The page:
Here’s the ultra-easy recipe:

Pour one cup boiling water over one large pkg. of Cherry Jello mixed with 1 cup of red hot candies

Whisk or stir until mixed completely together

Add 1 cup of very cold water and 1 cup of chilled applesauce (we like chunky) and stir well

Stir in one-half cup of cold Coke (or Pepsi)   Pour into a bowl and refrigerate

You can stop here and it’s VERY good. You can make it AMAZING by adding Cool Whip–use creamy.

When the Jello mixture is starting to set up, stir in ½ of a small container of softened Cool Whip and put the mixture back in the refrigerator. When it’s all set up, smooth the other ½ container of Cool Whip across the top.   Serve to rave reviews.

Now that you’re energized, jump right into a very short, make-yourself-think-and-take-a-challenge writing contest. Remember several months ago when I published a blog that included a 10-word-max. writing contest. (Remember Hemingway’s 6-word story: “For Sale: Baby shoes. Never Used.”)

Well this contest gives you much more room to write. Create a piece of prose between 20 words and 40 words that tells, shows or evokes a complete story idea. Oh, and anywhere in the story–just once and ONLY ONCE–use the word “refrigerator.” 

Oh, wow! This ties in with the refrigerated Jello recipe, too! Is that serendipity or what?

The salad can be served any time. The story deadline (submitted online) is next Friday, December 5, before midnight (Eastern Time). No entry free. Cash prizes. Details at: www.OnThePremises.com

Before her dementia, this is the kind of the thing Mom and I used to do long-distance.  Now she’ll still love the Jello, but she won’t know who I am or that I fixed it. And she’s not writing any more, not even 20 words. But I’m doing both the Red Hot Coke Salad and the mini-writing contest, and I hope you’ll try either one—or both—with me!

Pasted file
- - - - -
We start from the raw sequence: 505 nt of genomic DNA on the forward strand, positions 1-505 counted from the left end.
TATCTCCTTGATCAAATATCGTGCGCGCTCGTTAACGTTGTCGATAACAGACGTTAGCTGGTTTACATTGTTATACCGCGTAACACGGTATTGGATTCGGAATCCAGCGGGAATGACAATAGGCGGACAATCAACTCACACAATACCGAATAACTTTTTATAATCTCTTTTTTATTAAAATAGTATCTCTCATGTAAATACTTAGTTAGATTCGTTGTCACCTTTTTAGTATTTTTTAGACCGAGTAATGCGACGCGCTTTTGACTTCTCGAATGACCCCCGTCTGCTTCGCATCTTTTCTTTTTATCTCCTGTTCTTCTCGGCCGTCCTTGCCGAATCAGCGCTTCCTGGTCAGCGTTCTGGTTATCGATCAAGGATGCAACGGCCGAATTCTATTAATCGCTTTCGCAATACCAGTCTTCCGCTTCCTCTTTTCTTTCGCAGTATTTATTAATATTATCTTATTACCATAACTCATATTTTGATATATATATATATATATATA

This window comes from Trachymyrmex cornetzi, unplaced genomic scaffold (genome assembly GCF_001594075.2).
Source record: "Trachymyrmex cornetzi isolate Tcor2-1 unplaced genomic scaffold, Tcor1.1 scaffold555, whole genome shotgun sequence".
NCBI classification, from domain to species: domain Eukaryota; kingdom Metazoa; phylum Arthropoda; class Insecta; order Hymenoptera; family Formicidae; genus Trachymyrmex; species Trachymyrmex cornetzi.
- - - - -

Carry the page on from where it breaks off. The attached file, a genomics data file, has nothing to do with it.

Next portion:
One of my mother’s favorite writers, Erma Bombeck, once said, “I am not a glutton ~ I am an explorer of food.”   What a magic combination: exploring both food and writing opportunities!

 

Another thanks to the Brits for the "Keep Calm" philosophy; I say "have a cupcake and WRITE!"

Another thanks to the Brits for the “Keep Calm” philosophy; I say “have a cupcake and WRITE!”

Need something besides Red Hot Jello to buzz you up for writing?  Stay calm and try cherry-Cherry-chocolate-fudeg cupcakes!

Need something besides Red Hot Jello to buzz you up for writing? Stay calm and try Cherry-chocolate-fudge cupcakes!

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Filed under Dementia/Alzheimer's, special quotations, writing, writing contest with cash prizes, writing exercises

THE RIGHT WORDS

What words would "Mr. Wonderful" say to impress a woman?

What words would “Mr. Wonderful” say to impress a woman?

What would John Bunyan say about Mr. Wonderful's words?

What would John Bunyan say about Mr. Wonderful’s words?

What would a patient Grandpa say to his grandson about fishing?

What would a patient Grandpa say to his grandson about fishing?

In 1871, Lewis Carrolll wrote the nonsense poem, “Jabberwocky.” It begins “’Twas brillig, and the slithy toves ~ Did gyre and gimble in the wabe…” It’s a well-known poem, often praised for the flow and sounds of the words, and in every English class there are always some students who swear they understand exactly what Carroll was saying.

Author Roald Dahl (1916-1990) was a prominent novelist, poet and short story writer who was also known for Gobblefunk, his own language. Two examples are “swigpill” (disgusting food), and “splath-winkled” (hurrying about). Despite this special language he scattered through some of his writing, his also wrote this: “Don’t gobblefunk around with words.”

Sometimes words work; sometimes they don’t. All writers know this, and most agree that one place where this is particularly true is when they write dialogue. It either works, or it doesn’t. 

To loosen up the writers in my classes and workshops, I often jumped right into exercises on writing dialogue. My favorite prop was Mr. Wonderful, a 12” doll with a flashy smile, a button-down shirt, khaki pants, and real-tie brown leather shoes. Press the palm of his hand and he said sixteen different phrases—all from the heart—and all as fake as his smile. Two of my favorites were “You know, I think it’s really important that we talk about our relationship,” and “You know, Honey, why don’t you just relax and let me make dinner tonight…and do the dishes.”